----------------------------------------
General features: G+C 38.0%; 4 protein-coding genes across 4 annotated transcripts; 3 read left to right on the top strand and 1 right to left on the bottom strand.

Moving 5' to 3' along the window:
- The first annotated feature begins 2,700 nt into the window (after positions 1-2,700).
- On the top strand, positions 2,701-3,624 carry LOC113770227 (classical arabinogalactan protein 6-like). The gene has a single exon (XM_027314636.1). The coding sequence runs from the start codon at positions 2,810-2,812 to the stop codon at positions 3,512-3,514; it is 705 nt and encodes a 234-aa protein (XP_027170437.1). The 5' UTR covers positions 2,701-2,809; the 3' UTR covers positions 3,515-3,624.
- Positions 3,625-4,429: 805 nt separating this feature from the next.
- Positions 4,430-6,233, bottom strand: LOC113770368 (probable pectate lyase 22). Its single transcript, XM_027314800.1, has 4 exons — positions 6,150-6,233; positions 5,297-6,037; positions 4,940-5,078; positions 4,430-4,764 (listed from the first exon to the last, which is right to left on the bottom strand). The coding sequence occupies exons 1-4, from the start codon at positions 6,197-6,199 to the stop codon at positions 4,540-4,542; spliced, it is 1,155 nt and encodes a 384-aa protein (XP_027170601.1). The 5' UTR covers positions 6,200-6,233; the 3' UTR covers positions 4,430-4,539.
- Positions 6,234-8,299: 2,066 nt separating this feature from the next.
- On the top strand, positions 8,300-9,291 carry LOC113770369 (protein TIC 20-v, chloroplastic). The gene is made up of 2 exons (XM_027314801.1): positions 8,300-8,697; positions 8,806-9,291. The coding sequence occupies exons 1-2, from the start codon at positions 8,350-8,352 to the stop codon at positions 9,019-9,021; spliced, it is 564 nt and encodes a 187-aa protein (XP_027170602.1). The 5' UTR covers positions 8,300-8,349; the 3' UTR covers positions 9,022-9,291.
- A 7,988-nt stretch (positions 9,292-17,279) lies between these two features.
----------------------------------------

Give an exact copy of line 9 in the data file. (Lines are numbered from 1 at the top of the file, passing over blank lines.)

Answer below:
- A 7,988-nt stretch (positions 9,292-17,279) lies between these two features.